In a copending application, Serial No. 383,931, filed October 2, 1953, in the name of Irving Fatt and Joseph F. Chittum, there is disclosed a method of acidizing a subterranean formation utilizing a solution of an organic acid and a liquid hydrocarbon. The solution is injected into the formation to be treated and contacts theconnate 2,8d3fl32 Patented Dec. 9, 1958 water therein, causing the acid to diffuse from the hydrocarbon carrier and form an aqueous acidizing solution with the connate water. This method has the advantage that substantially no water is introduced into the well bore to cause possible water-blocking of the producing formation. An additional advantage of this method is that the liquid hydrocarbon carrier acts as a flushing agent to increase the oil saturation of the portion of the formation adjacent the well bore.

The method disclosed and claimed in the above-identified application is very effective and represents a considerable improvement over the acidizing methods described earlier. However, this method is subject to a limitation with respect to the amount of organic acid which may be dissolved in the liquid hydrocarbon carrier if the carrier has a significant amount of water therein. Even substantially anhydrous organic acids, such as glacial acetic acid and anhydrous formic acid, have a limited solubility in liquid hydrocarbons having significant water content. Additional limitations of the above method are that the organic acids are corrosive to metal parts which they contact in injection into the well, and that the organic acids, particularly glacial acetic acid, may freeze in storage and thereby present serious handling problems.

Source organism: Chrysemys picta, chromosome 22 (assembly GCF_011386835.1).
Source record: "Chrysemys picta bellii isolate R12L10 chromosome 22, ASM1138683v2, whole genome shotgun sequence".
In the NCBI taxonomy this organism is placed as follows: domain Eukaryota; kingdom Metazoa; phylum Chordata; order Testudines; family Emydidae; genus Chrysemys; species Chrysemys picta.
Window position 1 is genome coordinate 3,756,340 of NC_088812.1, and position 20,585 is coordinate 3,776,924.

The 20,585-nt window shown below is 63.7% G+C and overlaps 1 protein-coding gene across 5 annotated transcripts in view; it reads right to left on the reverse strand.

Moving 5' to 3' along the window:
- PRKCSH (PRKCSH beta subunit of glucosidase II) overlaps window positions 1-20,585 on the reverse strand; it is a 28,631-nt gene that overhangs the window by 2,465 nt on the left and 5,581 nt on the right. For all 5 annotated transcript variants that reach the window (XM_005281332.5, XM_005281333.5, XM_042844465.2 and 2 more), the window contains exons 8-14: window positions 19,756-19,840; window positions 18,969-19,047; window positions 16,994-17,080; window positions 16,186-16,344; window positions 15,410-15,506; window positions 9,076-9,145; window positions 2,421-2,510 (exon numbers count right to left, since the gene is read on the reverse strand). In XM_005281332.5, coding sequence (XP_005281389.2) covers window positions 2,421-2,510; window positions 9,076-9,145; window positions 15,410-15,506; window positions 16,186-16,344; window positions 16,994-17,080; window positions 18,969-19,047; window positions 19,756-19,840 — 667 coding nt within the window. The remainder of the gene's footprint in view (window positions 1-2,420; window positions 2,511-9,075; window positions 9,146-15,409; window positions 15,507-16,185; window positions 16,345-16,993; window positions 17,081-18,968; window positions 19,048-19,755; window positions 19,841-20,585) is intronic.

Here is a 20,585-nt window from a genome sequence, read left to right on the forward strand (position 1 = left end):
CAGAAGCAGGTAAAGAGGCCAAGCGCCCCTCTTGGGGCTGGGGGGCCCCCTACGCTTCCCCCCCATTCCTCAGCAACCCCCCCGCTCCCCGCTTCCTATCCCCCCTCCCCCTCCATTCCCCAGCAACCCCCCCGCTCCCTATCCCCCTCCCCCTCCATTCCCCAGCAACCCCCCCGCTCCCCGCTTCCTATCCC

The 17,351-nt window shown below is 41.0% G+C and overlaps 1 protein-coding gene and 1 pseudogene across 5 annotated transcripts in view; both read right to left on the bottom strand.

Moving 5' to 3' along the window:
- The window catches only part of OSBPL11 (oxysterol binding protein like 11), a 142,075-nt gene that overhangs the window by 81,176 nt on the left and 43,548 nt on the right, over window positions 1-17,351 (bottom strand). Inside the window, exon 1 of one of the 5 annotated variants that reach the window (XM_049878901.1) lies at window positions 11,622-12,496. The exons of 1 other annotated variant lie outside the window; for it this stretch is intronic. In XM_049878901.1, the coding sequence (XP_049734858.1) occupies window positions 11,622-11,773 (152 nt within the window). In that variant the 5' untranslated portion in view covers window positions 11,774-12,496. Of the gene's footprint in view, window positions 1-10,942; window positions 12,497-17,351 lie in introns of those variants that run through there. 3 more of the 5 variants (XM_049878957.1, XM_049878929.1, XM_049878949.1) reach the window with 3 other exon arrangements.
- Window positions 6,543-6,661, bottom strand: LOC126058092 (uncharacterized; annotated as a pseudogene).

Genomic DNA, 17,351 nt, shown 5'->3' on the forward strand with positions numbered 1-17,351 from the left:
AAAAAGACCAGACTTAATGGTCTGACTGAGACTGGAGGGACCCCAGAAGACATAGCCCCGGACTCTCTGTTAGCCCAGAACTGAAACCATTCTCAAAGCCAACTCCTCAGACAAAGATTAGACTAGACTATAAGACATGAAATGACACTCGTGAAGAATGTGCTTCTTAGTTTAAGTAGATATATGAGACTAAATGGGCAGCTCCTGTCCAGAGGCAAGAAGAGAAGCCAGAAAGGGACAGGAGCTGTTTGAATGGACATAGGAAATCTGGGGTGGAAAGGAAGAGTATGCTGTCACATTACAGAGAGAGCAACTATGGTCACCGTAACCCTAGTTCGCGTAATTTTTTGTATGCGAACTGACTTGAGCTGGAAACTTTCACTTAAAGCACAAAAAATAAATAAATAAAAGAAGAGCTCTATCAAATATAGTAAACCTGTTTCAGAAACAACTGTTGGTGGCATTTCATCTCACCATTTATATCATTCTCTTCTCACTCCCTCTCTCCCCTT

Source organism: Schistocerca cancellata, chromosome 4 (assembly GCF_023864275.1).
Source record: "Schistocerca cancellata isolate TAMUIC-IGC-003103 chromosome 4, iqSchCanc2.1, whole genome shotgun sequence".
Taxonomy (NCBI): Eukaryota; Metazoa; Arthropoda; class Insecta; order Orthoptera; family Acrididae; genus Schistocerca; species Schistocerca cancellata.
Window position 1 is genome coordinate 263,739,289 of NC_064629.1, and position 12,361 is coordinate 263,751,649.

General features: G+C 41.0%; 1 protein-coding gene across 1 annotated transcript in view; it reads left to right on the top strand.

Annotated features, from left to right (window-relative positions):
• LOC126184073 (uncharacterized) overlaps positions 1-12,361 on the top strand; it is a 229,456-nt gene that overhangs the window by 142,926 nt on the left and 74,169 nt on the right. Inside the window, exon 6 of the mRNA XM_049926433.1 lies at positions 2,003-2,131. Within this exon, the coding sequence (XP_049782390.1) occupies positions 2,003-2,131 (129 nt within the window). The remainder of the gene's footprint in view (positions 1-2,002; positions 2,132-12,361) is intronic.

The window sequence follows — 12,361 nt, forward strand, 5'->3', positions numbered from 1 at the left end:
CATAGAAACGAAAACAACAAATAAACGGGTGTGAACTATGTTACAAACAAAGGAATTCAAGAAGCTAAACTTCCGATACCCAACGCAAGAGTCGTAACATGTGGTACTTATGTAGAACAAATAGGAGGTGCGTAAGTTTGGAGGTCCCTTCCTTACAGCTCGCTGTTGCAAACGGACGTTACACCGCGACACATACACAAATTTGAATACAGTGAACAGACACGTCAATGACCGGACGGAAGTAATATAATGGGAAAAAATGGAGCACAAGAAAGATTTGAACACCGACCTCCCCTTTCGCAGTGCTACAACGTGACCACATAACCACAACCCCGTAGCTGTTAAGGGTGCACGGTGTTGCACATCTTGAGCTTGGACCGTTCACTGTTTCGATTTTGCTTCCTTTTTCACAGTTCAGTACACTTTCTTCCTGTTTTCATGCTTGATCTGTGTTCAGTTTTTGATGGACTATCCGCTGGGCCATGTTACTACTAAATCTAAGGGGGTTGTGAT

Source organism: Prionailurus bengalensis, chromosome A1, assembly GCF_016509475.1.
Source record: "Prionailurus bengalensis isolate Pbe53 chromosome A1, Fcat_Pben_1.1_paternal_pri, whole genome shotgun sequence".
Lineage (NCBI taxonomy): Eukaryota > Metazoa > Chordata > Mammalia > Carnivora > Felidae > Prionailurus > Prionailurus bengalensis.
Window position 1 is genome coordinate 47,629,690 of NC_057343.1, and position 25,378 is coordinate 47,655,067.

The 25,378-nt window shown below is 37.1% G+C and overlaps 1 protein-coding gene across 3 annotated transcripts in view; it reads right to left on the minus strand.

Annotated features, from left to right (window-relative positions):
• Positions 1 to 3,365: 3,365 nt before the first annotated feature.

Broadly, the present invention contemplates a method of increasing the productivity of a formation containing petroliferous deposits by utilizing a solution comprising a liquid hydrocarbon carrier and a selected organic substance capable of producing an organic acid upon contacting water. The organic substance utilized is selected on the basis of its ready solubility in a liquid hydrocarbon containing an appreciable amount of water. I have found that the most suitable such substances are the organic carboxylic acid anhydrides, and particularly, acetic anhydride. The acetic anhydride and the liquid hydrocarbon form a solution which is introduced into the well bore to contact the connate water in the formation, resulting in a diffusion of the acetic anhydride from the hydrocarbon carrier into the connate water to thereby form acetic acid for acidizing the formation. The use of a liquid hydrocarbon carrier provides a beneficial flushing action to increase the oil saturation in the portion of the formation adjacent the well bore, and, additionally, when the liquid hydrocarbon is highly aromatic, a substantial amount of wax in the formation can be dissolved to provide an increase in effective permeability.

It is therefore an object of this invention to provide an improved method of stimulating the petroleum output of a subterranean formation by acidization.

It is an additional object of the present invention to provide a method of acidizing petroliferous formations using a solution comprising a liquid hydrocarbon and a selected organic substance capable of producing an organic acid upon contact with connate water in the formation.

It is a further object of this invention to provide a method of acidizing petroliferous formations using a solution comprising a liquid hydrocarbon and a selected anhydrous organic substance capable of producing an organic acid upon contact with connate water in the formation.